In 1860, cranky old miser Ebenezer Scrooge hates Christmas; loathes people and defends the decrease of the surplus of poor population; runs his bank exploiting his employee Bob Cratchit and clients, giving a bitter treatment to his own nephew and acquaintances. However, on Christmas Eve, he is visited by the doomed ghost of his former partner Jacob Marley that tells him that three spirits would visit him that night. The first one, the spirit of Christmas Past, recalls his miserable youth when he lost his only love due to his greed; the spirit of Christmas Present shows him the poor situation of Bob's family and how joyful life may be; and the spirit of Christmas Future shows his fate. Scrooge finds that life is good and time is too short and suddenly you are not there anymore, changing his behavior toward Christmas, Bob, his nephew and people in general. Written by Claudio Carvalho, Rio de Janeiro, Brazil
In The Magic Hourglass , Scrooge was shown in a more positive light than in previous stories, but his more villainous side was present too. Scrooge is seen in this story attempting to reacquire a magic hourglass that he gave to Donald, before finding out that it acted as a protective charm for him. Scrooge starts losing one billion dollars each minute and comments that he will go bankrupt within 600 years. This line is a parody of Orson Welles's line in Citizen Kane “You know, Mr. Thatcher, at the rate of a million dollars a year, I'll have to close this place in... 60 years”. To convince his nephews to return it, he pursues them throughout Morocco, where they had headed to earlier in the story. Memorably during the story, Scrooge interrogates Donald by having him tied up and tickled with a feather in an attempt to get Donald to reveal the hourglass's location. Scrooge finally manages to retrieve it, exchanging it for a flask of water, as he had found his nephews exhausted and left in the desert with no supplies. As Scrooge explains, he intended to give them a higher offer, but he just could not resist having somebody at his mercy without taking advantage of it.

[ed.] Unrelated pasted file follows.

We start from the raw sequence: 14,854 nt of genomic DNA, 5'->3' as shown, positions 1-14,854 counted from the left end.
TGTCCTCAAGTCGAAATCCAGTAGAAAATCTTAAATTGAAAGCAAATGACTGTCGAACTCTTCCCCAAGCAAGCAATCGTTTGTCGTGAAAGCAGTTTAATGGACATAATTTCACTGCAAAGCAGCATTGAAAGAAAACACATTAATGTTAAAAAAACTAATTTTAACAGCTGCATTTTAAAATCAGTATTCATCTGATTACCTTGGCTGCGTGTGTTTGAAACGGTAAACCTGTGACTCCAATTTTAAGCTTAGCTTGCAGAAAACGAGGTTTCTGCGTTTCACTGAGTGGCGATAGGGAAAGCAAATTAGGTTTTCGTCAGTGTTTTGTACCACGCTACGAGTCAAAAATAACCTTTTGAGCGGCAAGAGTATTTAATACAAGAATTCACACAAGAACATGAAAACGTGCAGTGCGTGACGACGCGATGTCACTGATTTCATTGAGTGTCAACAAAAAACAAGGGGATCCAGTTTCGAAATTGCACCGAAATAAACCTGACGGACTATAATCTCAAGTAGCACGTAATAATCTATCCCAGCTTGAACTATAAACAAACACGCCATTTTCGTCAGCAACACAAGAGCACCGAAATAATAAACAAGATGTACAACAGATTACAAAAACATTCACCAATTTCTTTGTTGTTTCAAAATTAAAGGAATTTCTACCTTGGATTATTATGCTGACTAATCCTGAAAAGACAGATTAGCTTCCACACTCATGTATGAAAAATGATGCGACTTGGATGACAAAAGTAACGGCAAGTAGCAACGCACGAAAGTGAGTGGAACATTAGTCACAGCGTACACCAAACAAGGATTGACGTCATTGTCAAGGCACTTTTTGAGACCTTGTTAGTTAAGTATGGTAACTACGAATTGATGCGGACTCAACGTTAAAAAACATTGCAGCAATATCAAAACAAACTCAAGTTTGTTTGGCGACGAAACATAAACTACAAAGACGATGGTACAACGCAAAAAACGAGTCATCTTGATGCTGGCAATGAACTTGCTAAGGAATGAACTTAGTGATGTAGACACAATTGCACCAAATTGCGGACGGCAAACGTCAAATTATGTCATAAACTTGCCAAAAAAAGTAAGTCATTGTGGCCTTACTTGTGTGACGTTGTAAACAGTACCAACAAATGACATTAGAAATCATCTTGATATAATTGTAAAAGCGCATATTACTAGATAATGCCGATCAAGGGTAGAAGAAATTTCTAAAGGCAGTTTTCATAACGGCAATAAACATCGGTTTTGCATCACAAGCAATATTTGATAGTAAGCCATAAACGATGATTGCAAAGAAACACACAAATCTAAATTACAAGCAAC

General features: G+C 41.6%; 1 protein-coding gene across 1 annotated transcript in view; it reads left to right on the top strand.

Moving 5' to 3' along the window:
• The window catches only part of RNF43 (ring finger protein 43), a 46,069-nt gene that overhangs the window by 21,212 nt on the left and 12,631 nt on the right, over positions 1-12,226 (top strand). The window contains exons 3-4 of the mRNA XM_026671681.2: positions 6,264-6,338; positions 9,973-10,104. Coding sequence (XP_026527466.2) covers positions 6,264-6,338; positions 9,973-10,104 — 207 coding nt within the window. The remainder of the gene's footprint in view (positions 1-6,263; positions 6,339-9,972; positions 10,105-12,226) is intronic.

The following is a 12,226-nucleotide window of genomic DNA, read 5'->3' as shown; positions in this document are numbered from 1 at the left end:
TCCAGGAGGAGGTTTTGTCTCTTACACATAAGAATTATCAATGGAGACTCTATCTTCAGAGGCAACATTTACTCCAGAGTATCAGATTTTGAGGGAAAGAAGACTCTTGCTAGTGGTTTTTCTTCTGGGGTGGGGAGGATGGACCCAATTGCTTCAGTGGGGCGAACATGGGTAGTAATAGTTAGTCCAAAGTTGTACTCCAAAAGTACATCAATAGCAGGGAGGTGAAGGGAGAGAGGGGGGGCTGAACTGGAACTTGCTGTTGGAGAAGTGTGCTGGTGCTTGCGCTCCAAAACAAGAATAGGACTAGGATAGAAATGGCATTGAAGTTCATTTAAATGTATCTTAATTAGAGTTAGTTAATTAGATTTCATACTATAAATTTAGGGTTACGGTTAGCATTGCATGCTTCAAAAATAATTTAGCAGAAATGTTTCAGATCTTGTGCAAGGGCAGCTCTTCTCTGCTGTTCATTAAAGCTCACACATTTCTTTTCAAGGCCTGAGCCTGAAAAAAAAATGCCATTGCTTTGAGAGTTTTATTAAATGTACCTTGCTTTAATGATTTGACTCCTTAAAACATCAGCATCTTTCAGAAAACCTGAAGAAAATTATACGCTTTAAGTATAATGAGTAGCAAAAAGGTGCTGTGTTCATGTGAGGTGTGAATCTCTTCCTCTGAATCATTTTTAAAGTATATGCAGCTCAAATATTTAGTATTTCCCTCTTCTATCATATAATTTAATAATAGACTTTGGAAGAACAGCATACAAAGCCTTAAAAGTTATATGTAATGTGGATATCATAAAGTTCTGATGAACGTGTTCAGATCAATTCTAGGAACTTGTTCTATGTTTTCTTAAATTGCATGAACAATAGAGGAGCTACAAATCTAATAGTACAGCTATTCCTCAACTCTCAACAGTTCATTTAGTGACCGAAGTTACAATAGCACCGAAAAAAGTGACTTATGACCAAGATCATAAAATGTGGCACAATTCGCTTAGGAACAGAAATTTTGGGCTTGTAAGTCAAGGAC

Mark Beaks (Josh Brener)
The Silicon Valley actor adds fresh blood to the echelon of wealthy ducks that dominate the city. “We had a bunch of old money billionaires — Scrooge is the oldest money, this billionaire of the industrial revolution, and we have Glomgold — so we included somebody who’s representative of today’s billionaires, which is the tech industry billionaire,” says Youngberg. “Mark Beaks doesn’t care as much about money as he cares about status and being buzzworthy and how many followers he has.” Angones adds, “Josh Brener was so incredibly on all the time, selling and pitching. He’s a character who’s so broad and over the top, you love to be annoyed by him.”